--> Abstract: The Pampatar Formation (Margarita Island, Venezuela): A Result of Gravity Flows in Deep Marine Water, by O. Guzmán and C. Campos; #90079 (2008)

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The Pampatar Formation (Margarita Island, Venezuela): A Result of Gravity Flows in Deep Marine Water

O. Guzmán1 and C. Campos2
1PDVSA, Exploration Management, Caracas, Venezuela
2Universidad Simón Bolívar, Departamento de Ciencias de La Tierra, Venezuela

The Pampatar Formation (Eocene Middle) represents the first episode of depositation of the Fore arc basin of Bonaire. The origin and evolution of this basin is related to the tectonic evolution of the south margin of Caribbean plate and north margin of South America in the Cenozoic.

The type section of this formation is exposed in the western side of Margarita Island, near Pampatar city, in Nueva Esparta estate. The principal section of this formation is characterized by once fining – upward siliciclastic sequence with 900 m- thick approximately. The base of this section is in discordant contact with a Cretaceous basement (Campos, C and Guzmán, O. 2002). Several authors interpret this formation as deposited on a slope and floor basin under gravity flows, and the facies interpretation made in this study suggests the same hypothesis.

The study of Pampatar Formation near Pampatar city helps us to define five facies for this formation. The facies analysis suggests that each facies was deposited in different position of the same genetic event. These deposits were under a strong tectonic activity, and this tectonic activity was responsible for creating the accommodation necessary for these facies. Most of facies observed are related with the progressive transformation that underwent the gravity flows while they were transported inside the basin. These gravity flows are characterized by having a wide range of grain sizes, which have been segregated inside the basin according to the flow efficiency (Mutti et al., 1999)

The proximal facies of Pampatar Formation correspond to clast-supported conglomerates (50% to 80% of clasts) with mixed matrix composed of sand and little mud (Facies G1-Figure 1). They were deposited by friction from a hyperconcentrated density flow. This hyperconcentrated density flow undergoes a transformation downslope due to a progressive mixing with ambient fluid, not being able to transport coarse clast. This transformation is evidenced by the deposit of conglomerates and microconglomerates with sandy matrix, these rocks can show normal gradation and erosive bases (facies G2-Figure 1). The transformation of hyperconcentrated density flows in density flows generates the deposition by friction or traction-fallout processes of the sandy facies. Theses facies are represented by coarse to fine sandstones (facies S1 and S2–Figures 1 and 2). These facies were deposit in the middle of the facies system, and they were identified by their lithotypes and sedimentary structures. The flow undergoes a transformation inside the basin; it is transformed of density flow in turbidity flow. Due the progressive desaceleration of this flow are deposited by traction and fallout the distal facies. This facies are represented by pelagic clays interbedded with very fine sandstone and coarse siltstone with normal gradation, cross, undulate and parallel lamination, ripples, and deformation structures (facies T-Figure 2, 3 and 4).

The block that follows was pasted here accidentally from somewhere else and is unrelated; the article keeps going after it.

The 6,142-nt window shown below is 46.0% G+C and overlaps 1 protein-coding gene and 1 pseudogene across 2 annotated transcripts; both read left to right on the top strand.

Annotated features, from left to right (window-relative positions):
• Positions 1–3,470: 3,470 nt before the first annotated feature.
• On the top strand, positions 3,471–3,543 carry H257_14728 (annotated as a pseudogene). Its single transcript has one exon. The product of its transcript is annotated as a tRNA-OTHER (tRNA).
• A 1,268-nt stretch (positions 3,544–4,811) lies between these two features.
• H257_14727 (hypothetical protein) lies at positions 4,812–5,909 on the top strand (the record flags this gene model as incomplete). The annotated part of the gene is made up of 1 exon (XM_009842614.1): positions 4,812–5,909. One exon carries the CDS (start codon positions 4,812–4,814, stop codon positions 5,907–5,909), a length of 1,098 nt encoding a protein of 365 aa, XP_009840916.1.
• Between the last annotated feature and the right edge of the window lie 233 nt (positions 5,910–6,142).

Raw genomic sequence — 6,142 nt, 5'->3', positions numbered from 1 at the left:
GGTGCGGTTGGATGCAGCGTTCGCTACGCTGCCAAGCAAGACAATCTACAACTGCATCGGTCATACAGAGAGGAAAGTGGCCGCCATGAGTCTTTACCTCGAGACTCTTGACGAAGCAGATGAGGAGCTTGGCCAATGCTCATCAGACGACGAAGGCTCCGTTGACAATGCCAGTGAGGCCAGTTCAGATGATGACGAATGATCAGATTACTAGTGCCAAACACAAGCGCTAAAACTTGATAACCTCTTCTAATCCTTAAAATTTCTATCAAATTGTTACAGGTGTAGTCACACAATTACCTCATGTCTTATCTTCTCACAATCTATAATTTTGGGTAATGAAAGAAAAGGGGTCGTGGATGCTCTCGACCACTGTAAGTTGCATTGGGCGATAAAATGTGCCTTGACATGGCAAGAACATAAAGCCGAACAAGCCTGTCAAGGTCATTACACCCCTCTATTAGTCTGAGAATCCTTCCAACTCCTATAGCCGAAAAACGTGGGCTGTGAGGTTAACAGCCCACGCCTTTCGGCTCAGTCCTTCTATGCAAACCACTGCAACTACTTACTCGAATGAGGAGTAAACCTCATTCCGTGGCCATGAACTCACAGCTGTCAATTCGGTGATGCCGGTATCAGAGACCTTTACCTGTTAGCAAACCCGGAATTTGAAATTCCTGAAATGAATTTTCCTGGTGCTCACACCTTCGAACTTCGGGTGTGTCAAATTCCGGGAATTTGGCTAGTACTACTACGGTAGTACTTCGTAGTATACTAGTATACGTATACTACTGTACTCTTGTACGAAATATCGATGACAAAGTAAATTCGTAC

Mutti, E., et al, 1999, An introduction to the analysis of ancient turbidite basins from an outcrop perspective. AAPG Continuing Education Course Note Series No. 39, 61p.

Campos, G. y Guzmán, O. 2002, Estratigrafía secuencial y sedimentología de las facies turbíditicas del flysch Eoceno de la Isla de Maragarita, Estado Nueva Esparta, Venezuela. Tesis de grado. Universidad Central de Venezuela. 186 pp.

Figure 1. Class-supported conglomerate with mixed matrix composed of sand and little mud (facie G1). This conglomerate change transitionally to a cobble conglomerate and microconglomerate with sandy matrix (facies G2). These conglomerates are overlain by coarse to fine sandstones (facies S1 and S2).

Figure 2. Well-bedded successions of thin claystone, siltstone an very fine sandstones. The claystone are dominant at the base of sequence while the sandstones and siltstone are dominant at the top of the sequence. This facies was deposited by traction and fallout from turbidity flows. This facies is known as classic turbidites.

Figure 3. Coarse to middle sandstone. It’s tabular, massive and show the parallel lamination at the middle and the top of the bed (facies S1). This facies is in abrupt contact with pelagic claystones interbedded with very fine sandstones and coarse siltstones (facies T).

Figure 4. Thin to very thin beds composed of claystones, siltstone and very fine sandstones. The sandstone shows undulated lamination and climbing ripples. These structures are evidence of traction and fallout process in turbidity currents.



AAPG Search and Discovery Article #90079©2008 AAPG Hedberg Conference, Ushuaia-Patagonia, Argentina